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Post by Erik » 19 Sep 2002 21:23

Erik wrote:
Quote:
Meaning that the criminal nature of measures against unarmed non-combatants is independent of whether the cause is a legitimate one (defense) or an illegitimate one (aggression)


ending with an

Quote:
To the extent that there was, such a policy is questionable at least.




Now what’s the purpose of taking two statements of mine out of their context and bunching them together?

What exactly are you trying to tell us?

I see no contradiction between one statement and the other, if that’s what you’re trying to get at.

And I strongly doubt the philosopher can demonstrate that there is any.



……………………

Erik wrote:
The “intentions and procedures” are then designed “criminal” according to who had the RIGHT TO WIN.

Roberto:
By no means, my dear philosopher.
Deliberately causing the deaths of an enormous number of unarmed noncombatants is criminal regardless of who does it, at least to the extent that it is not aimed at a military objective and required to achieve it.

……………
Meaning that the criminal nature of measures against unarmed non-combatants is independent of whether the cause is a legitimate one (defense) or an illegitimate one (aggression).


Erik repeats his point:

….a legitimate RIGHT TO WIN will surely make this refusal (to capitulate) non-criminal, even if an enormous number of unarmed noncombatants will be doomed to death.

Roberto:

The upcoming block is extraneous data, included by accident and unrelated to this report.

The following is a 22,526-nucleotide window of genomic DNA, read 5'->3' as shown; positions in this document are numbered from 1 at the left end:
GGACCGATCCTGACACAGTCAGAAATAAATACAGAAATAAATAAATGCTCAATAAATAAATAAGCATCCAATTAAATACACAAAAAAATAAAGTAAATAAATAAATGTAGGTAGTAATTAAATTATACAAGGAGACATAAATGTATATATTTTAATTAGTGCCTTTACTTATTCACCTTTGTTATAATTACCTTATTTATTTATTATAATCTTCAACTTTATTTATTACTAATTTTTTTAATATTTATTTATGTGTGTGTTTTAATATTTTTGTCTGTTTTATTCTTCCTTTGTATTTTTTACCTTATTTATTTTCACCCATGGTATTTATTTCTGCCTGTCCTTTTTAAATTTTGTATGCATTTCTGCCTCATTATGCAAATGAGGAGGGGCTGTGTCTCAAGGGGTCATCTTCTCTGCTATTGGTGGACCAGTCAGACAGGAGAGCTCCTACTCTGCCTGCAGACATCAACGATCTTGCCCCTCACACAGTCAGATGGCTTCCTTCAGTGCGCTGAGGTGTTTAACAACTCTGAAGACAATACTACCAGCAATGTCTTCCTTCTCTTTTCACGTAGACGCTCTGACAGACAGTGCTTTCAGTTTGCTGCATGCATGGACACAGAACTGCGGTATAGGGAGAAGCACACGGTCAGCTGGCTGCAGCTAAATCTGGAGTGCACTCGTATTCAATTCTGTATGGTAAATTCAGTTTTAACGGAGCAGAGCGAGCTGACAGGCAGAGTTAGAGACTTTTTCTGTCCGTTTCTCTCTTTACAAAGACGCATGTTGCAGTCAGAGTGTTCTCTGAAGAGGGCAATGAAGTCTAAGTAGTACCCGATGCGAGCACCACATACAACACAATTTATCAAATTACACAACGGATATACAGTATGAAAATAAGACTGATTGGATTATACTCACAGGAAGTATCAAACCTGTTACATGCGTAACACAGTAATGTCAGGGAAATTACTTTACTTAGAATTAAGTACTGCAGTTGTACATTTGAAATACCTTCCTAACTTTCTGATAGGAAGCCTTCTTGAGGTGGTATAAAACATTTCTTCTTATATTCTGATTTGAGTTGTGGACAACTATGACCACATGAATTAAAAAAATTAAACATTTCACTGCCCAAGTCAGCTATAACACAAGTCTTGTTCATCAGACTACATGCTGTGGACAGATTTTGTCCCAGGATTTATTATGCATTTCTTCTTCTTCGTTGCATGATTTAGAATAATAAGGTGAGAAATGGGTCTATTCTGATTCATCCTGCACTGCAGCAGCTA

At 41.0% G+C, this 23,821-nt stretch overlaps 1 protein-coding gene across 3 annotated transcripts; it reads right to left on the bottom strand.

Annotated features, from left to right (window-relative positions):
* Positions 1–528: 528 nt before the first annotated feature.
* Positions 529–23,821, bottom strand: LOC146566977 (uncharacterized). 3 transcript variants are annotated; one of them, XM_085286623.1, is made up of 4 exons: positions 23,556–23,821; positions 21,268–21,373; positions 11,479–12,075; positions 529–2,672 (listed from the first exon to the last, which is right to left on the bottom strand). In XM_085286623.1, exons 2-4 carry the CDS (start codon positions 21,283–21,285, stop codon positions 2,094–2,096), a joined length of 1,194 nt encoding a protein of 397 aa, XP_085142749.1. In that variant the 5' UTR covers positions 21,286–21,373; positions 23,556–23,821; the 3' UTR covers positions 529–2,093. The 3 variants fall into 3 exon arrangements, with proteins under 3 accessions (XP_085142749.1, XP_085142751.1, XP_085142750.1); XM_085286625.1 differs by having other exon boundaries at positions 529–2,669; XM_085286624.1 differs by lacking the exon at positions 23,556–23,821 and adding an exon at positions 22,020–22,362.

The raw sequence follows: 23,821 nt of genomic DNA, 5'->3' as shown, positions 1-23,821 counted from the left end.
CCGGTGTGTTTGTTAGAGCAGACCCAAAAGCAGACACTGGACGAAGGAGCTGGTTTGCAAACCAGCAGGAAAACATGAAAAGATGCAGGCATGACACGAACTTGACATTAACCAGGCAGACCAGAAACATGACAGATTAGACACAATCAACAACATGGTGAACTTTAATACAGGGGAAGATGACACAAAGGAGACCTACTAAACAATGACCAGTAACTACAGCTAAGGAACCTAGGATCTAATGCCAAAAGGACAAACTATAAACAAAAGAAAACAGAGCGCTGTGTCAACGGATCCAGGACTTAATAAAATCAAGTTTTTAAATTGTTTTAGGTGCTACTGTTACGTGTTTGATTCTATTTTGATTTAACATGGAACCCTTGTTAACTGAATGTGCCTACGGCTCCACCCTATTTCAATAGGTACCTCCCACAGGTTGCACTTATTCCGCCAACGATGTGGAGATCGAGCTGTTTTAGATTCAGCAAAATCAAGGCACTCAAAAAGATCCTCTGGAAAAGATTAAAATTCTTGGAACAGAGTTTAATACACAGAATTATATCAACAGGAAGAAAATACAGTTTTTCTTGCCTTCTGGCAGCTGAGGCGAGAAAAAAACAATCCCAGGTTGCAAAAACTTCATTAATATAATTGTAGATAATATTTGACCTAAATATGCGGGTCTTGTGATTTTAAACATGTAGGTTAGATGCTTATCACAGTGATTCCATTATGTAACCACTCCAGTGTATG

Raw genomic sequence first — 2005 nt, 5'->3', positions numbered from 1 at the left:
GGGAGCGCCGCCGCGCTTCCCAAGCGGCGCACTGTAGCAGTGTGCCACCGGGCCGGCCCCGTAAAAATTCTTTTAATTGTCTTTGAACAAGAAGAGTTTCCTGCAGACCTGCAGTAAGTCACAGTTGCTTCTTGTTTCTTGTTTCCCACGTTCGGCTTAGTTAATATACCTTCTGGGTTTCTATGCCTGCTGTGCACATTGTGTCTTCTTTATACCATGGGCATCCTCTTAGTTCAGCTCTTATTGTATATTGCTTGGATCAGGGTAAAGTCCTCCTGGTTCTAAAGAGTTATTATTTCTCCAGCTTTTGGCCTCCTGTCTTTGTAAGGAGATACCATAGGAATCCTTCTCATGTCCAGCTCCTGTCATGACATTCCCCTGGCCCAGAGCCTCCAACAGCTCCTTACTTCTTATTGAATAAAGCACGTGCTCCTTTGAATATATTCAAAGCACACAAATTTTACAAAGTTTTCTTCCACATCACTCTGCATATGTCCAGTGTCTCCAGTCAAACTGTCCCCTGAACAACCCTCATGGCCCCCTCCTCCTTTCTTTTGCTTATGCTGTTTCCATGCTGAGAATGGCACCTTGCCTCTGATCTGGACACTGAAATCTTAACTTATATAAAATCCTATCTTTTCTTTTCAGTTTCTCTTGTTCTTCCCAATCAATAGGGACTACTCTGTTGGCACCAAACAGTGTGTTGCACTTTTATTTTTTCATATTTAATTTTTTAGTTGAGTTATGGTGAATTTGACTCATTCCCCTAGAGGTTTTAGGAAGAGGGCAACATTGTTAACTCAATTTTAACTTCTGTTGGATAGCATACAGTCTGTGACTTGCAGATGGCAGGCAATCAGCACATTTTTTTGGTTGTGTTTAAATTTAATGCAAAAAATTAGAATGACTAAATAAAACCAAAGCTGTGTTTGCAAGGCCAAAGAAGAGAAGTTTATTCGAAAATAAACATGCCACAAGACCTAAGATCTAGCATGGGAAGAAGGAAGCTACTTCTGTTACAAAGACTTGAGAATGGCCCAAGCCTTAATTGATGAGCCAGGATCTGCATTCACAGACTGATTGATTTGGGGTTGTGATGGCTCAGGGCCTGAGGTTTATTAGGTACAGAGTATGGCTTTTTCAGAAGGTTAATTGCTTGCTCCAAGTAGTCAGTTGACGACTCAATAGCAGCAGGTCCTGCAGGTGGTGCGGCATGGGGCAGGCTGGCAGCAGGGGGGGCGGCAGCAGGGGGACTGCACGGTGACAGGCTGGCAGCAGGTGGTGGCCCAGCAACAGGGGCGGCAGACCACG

That’s arguable to the extent that there was no way to get non-combatants out of harm’s way.

To the extent that there was, such a policy is questionable at least.


Erik’s conclusion :

There is room enough between a “by no means” and an “at least” to assure the causal reader that no concessions are being made to “revisionist” lunacy, and at the same time provide for some back-pedalling.


Roberto:
“Backpedalling” whereto, and what for?


“By no means” = no concessions (that’s “what for”!)

“..at least” = the issue is questionable (that’s “whereto”!)

And that’s back-pedalling.

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Post by Roberto » 19 Sep 2002 21:47

Erik wrote:Have the losers of wars defined the paragraphs of those treatises? Germany, Italy, Japan? Hitler, Mussolini, the Emperor?

If they had (as losers of war, mind you!), would the paragraphs look different? The Siege policy at Leningrad non-genocidal, the atom bomb genocidal?


The philosopher is crashing into an open door, at least as far as I'm concerned.

Both the siege of Leningrad and the atomic bombing of Hiroshima and Nagasaki I consider acts of mass murder.